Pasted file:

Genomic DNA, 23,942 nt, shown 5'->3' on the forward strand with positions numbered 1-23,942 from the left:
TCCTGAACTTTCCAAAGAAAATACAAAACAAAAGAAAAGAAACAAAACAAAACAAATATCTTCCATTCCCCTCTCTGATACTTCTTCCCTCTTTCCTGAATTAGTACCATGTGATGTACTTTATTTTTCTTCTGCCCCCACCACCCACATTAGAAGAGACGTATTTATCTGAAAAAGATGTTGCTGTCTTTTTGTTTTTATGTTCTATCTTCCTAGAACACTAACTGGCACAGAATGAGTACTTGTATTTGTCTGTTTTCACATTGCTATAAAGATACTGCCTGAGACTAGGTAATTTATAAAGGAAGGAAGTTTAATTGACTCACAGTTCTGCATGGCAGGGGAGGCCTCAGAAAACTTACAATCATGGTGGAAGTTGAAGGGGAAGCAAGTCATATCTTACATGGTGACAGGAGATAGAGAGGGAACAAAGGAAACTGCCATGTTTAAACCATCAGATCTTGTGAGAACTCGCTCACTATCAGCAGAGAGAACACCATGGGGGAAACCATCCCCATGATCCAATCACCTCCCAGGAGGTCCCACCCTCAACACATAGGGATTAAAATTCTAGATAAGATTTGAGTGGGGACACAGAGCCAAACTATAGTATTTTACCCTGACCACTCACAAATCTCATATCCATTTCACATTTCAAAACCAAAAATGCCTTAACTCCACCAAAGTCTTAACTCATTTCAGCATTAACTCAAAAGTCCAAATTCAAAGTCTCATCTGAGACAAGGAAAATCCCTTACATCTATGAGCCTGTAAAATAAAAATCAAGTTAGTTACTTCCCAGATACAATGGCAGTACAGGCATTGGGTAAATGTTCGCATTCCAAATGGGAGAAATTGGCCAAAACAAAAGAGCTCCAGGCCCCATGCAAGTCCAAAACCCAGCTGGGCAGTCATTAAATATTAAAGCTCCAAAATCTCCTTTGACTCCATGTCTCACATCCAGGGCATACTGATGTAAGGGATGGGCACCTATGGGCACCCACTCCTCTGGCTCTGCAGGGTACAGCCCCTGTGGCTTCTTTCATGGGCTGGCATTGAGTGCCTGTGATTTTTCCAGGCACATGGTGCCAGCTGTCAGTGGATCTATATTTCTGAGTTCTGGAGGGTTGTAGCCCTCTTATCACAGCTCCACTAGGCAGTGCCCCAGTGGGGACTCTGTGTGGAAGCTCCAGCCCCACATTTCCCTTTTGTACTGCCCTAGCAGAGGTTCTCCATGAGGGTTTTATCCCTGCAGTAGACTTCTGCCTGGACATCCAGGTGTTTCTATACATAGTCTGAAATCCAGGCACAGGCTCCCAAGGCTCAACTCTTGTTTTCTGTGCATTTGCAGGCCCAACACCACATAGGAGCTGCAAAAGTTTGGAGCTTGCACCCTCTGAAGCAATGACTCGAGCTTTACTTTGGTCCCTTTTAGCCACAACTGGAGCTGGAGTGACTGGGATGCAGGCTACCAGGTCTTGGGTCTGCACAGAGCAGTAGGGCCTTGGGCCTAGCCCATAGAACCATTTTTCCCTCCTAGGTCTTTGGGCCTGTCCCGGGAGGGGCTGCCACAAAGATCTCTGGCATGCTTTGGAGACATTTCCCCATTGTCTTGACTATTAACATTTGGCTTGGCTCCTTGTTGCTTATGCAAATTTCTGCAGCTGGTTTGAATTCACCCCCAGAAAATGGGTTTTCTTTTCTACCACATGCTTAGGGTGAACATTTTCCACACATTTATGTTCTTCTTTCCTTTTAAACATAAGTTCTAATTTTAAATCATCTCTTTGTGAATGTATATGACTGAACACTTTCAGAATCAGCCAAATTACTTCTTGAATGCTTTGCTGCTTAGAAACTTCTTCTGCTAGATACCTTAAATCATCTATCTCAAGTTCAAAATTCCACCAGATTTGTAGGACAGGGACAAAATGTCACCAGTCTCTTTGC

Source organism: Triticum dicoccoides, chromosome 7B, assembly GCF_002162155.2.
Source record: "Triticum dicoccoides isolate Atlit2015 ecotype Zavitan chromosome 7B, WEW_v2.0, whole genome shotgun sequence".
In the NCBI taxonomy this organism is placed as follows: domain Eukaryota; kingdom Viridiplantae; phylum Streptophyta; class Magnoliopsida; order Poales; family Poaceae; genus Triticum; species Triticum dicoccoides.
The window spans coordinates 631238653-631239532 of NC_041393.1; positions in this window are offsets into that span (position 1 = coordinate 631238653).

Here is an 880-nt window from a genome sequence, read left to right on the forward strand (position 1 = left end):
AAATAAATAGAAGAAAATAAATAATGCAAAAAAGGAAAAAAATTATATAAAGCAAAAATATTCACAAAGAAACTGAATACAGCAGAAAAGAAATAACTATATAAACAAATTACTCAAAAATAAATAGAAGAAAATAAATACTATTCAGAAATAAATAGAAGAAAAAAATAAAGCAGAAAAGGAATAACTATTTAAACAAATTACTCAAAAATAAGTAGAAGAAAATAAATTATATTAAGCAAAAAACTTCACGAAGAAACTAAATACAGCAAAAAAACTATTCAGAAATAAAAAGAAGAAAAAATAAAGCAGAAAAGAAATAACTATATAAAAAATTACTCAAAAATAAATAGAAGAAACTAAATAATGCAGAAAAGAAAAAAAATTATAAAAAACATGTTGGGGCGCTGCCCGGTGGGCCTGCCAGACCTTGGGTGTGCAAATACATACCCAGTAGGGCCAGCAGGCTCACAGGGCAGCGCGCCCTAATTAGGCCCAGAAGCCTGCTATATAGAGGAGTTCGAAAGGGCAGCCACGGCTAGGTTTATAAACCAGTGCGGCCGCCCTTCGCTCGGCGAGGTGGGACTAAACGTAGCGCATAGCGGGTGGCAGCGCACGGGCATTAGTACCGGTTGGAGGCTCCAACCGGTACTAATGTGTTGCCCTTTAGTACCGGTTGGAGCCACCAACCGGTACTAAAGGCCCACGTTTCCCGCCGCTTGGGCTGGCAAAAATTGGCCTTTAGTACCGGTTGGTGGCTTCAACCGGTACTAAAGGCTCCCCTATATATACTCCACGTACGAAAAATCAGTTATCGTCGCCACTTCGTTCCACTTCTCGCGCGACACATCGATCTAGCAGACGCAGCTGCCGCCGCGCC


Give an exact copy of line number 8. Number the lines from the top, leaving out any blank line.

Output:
AAATAAATAGAAGAAAATAAATAATGCAAAAAAGGAAAAAAATTATATAAAGCAAAAATATTCACAAAGAAACTGAATACAGCAGAAAAGAAATAACTATATAAACAAATTACTCAAAAATAAATAGAAGAAAATAAATACTATTCAGAAATAAATAGAAGAAAAAAATAAAGCAGAAAAGGAATAACTATTTAAACAAATTACTCAAAAATAAGTAGAAGAAAATAAATTATATTAAGCAAAAAACTTCACGAAGAAACTAAATACAGCAAAAAAACTATTCAGAAATAAAAAGAAGAAAAAATAAAGCAGAAAAGAAATAACTATATAAAAAATTACTCAAAAATAAATAGAAGAAACTAAATAATGCAGAAAAGAAAAAAAATTATAAAAAACATGTTGGGGCGCTGCCCGGTGGGCCTGCCAGACCTTGGGTGTGCAAATACATACCCAGTAGGGCCAGCAGGCTCACAGGGCAGCGCGCCCTAATTAGGCCCAGAAGCCTGCTATATAGAGGAGTTCGAAAGGGCAGCCACGGCTAGGTTTATAAACCAGTGCGGCCGCCCTTCGCTCGGCGAGGTGGGACTAAACGTAGCGCATAGCGGGTGGCAGCGCACGGGCATTAGTACCGGTTGGAGGCTCCAACCGGTACTAATGTGTTGCCCTTTAGTACCGGTTGGAGCCACCAACCGGTACTAAAGGCCCACGTTTCCCGCCGCTTGGGCTGGCAAAAATTGGCCTTTAGTACCGGTTGGTGGCTTCAACCGGTACTAAAGGCTCCCCTATATATACTCCACGTACGAAAAATCAGTTATCGTCGCCACTTCGTTCCACTTCTCGCGCGACACATCGATCTAGCAGACGCAGCTGCCGCCGCGCC